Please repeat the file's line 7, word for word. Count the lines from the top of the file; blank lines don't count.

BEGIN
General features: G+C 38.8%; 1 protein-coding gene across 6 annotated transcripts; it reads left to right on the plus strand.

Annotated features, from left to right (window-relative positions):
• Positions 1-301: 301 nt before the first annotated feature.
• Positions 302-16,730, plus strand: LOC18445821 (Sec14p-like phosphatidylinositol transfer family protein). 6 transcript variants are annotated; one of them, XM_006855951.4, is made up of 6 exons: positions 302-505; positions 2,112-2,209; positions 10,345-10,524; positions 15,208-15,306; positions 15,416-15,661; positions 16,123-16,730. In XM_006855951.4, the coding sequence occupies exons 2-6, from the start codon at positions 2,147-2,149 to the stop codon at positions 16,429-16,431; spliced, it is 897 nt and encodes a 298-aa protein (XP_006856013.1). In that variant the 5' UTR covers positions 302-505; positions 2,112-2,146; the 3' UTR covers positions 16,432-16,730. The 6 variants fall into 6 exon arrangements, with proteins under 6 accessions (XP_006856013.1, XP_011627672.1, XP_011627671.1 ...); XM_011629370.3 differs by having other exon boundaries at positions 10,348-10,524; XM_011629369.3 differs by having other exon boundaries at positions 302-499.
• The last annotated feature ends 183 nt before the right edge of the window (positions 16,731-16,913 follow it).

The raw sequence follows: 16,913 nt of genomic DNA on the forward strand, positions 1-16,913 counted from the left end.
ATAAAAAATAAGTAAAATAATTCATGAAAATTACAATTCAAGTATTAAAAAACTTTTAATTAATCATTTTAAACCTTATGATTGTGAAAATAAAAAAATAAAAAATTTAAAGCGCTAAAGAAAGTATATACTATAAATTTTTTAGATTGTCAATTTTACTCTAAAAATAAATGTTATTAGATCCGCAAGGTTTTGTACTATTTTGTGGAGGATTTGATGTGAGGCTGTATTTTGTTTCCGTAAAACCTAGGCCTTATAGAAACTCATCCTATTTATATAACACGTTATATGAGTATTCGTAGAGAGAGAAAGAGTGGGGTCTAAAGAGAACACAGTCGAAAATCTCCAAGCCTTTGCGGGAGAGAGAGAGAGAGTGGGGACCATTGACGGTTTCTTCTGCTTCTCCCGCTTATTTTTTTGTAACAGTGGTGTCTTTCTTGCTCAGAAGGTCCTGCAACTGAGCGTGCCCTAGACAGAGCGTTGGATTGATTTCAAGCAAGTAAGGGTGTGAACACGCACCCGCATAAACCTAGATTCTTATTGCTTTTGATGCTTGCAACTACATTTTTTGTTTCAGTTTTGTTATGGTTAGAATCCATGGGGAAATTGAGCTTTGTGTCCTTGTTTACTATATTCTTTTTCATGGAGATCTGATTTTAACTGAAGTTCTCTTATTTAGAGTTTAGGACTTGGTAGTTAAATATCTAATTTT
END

ATAAAAAATAAGTAAAATAATTCATGAAAATTACAATTCAAGTATTAAAAAACTTTTAATTAATCATTTTAAACCTTATGATTGTGAAAATAAAAAAATAAAAAATTTAAAGCGCTAAAGAAAGTATATACTATAAATTTTTTAGATTGTCAATTTTACTCTAAAAATAAATGTTATTAGATCCGCAAGGTTTTGTACTATTTTGTGGAGGATTTGATGTGAGGCTGTATTTTGTTTCCGTAAAACCTAGGCCTTATAGAAACTCATCCTATTTATATAACACGTTATATGAGTATTCGTAGAGAGAGAAAGAGTGGGGTCTAAAGAGAACACAGTCGAAAATCTCCAAGCCTTTGCGGGAGAGAGAGAGAGAGTGGGGACCATTGACGGTTTCTTCTGCTTCTCCCGCTTATTTTTTTGTAACAGTGGTGTCTTTCTTGCTCAGAAGGTCCTGCAACTGAGCGTGCCCTAGACAGAGCGTTGGATTGATTTCAAGCAAGTAAGGGTGTGAACACGCACCCGCATAAACCTAGATTCTTATTGCTTTTGATGCTTGCAACTACATTTTTTGTTTCAGTTTTGTTATGGTTAGAATCCATGGGGAAATTGAGCTTTGTGTCCTTGTTTACTATATTCTTTTTCATGGAGATCTGATTTTAACTGAAGTTCTCTTATTTAGAGTTTAGGACTTGGTAGTTAAATATCTAATTTT